The Australian's John Ross published Lack of maths prerequisites ‘leads students to drop out,' on July 28. He spoke with Professor Geoff Prince, AMSI Director, about his views:
Our IMO team brings home Gold with Australia’s first perfect score and a first place individual ranking.
The mathematical sciences play a pivotal role in today’s knowledge economy. The discipline has a significant presence at all levels of the education system with flow on effects to many parts of Australian life, employment, research, business and government. For the last three years AMSI has produced a Discipline Profile of the Mathematical Sciences. The intention of these objective profiles is to provide evidence and inspiration for policy development by AMSI, government, business and various stakeholder groups.
Download a PDF of the document Discipline Profile of the Mathematical Sciences 2014 12.MB
Download a PDF of the policy document Policy measures to reverse the mathematical deficit 0.9MB
Op-ed piece by the AMSI Director Professor Geoff Prince
appearing in The Australian Financial Review, Thursday 26 June 2014
Article can be viewed at The Australian Financial Review website (subscription required)
What do breast cancer and red meat consumption, criminal court DNA evidence and financial competence share? Their understanding by adults is often crucial, but a level of mathematical literacy is needed that many of us don’t have and our children are less likely to have. Australian women should be able to listen to Norman Swan on Radio National’s Health Report and understand the statistical basis for claims about over-consumption of red meat and breast cancer. Anyone serving on a jury should be able to understand the difference between the probability of a DNA match assuming innocence and the probability of innocence given a DNA match. And we should all be confidently organising our mortgages, superannuation and HECS debts.
The mathematical sciences play a pivotal role in today’s knowledge economy. It has a significant presence throughout the education system with flow-on effects to our lives, employment, research, business and government. But the latest Discipline Profile of the Mathematical Sciences published by the Australian Mathematical Sciences Institute (AMSI) paints a picture of a nation whose mathematical competency is under threat. Around 40% of Years 7-10 maths classes are taught out-of-area by non-maths teachers; advanced and intermediate maths enrolments at Year 12 continue a 20 year downward trend -- a 33% fall in advanced maths numbers since 1995; low levels of adult literacy with women behind men by as much as 30% in some age groups. Ironically it comes at a time when Australia’s research performance in this area is at an all-time high.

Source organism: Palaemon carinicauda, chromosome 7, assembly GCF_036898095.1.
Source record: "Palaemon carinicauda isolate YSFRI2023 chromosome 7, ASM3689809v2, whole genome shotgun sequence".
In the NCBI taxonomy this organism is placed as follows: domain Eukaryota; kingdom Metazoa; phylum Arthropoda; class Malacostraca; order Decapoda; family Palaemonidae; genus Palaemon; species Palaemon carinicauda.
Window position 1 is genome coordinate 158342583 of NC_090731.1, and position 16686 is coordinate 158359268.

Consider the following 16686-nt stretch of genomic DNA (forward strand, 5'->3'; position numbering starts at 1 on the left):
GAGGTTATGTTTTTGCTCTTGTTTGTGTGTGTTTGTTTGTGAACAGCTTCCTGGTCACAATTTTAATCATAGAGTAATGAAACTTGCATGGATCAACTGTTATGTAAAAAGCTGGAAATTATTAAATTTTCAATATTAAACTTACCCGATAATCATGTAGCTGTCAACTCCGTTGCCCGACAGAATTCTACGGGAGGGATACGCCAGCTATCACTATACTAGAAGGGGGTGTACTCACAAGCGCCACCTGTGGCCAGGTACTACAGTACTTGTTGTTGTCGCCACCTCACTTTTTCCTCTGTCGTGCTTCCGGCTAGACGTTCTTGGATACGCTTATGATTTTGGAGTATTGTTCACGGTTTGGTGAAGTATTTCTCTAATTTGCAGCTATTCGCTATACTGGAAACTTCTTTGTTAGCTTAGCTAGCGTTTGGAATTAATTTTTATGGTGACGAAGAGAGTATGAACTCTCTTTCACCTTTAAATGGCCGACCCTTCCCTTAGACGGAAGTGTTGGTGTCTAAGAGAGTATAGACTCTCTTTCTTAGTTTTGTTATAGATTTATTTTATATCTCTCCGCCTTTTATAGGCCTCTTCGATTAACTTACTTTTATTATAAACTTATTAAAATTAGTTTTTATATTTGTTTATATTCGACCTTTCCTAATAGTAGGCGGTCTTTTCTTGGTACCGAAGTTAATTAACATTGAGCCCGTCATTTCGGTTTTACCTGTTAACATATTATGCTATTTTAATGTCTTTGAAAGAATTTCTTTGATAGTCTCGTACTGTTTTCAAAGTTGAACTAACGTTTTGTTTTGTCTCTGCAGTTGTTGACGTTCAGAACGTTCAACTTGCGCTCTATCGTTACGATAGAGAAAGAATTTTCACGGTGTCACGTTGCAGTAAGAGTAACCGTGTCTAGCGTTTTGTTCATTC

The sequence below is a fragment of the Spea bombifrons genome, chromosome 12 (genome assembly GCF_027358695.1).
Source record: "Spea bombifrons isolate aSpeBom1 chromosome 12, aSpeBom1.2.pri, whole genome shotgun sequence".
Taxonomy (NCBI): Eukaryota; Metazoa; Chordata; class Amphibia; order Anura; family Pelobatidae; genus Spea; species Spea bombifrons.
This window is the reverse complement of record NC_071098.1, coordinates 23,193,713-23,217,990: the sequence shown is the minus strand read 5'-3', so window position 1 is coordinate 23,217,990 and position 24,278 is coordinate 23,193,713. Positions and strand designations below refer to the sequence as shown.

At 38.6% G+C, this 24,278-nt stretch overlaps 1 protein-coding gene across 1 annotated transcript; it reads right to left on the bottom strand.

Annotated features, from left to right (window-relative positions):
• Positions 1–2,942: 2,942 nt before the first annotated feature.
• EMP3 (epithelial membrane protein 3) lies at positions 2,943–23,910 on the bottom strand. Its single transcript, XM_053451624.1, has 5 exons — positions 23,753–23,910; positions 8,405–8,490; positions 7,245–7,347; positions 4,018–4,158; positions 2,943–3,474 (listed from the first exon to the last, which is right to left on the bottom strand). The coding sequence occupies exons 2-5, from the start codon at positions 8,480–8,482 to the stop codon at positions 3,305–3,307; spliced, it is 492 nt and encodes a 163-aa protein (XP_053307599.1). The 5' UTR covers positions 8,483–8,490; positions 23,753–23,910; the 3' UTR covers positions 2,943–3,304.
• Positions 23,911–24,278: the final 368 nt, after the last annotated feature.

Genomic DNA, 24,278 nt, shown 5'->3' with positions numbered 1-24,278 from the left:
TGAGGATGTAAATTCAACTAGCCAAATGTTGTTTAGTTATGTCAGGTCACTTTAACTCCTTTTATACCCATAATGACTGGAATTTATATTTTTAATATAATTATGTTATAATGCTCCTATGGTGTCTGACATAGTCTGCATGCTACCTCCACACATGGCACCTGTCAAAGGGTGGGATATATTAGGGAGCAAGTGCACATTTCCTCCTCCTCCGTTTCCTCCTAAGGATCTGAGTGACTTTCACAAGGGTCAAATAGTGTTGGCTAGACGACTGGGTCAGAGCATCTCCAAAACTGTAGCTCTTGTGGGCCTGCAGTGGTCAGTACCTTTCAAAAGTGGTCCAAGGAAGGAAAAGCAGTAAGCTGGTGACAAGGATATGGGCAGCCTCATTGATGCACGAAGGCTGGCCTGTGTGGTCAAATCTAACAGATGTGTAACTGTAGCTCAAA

Is this just the market place passing its judgement? Take the maths teacher shortage. The Commonwealth’s universities graduate them and the State, Catholic and independent schools employ them. No school principal wants the local community to know there are no maths teachers, let alone a maths graduate. No State minister wants to admit to the 40% teacher shortfall, and no Federal minister wants to take responsibility, the Commonwealth does not even track maths teacher graduations. Worse, our schools are fully staffed so there is no room for the missing teachers even if we could magic them up. Aspiring teachers are choosing biology over maths. Why? Because their own biology teachers are young, female and qualified while their maths teachers are not. Sadly, this is happening at a time when the role of mathematics and statistics in biology, genetics in particular, is huge. Here’s another aspect: students in well-to-do schools are generally taught by enthusiastic maths graduates, and many take advanced maths, but teaching is not their career choice. Less well-off schools have far fewer maths teachers and yet their students are much more likely to become teachers. Is it any wonder there is a shortage of maths teachers? Market forces aren’t operating here but there is a lack of leadership. Would we let this happen to the supply of nurses, police or military personnel? Of course not!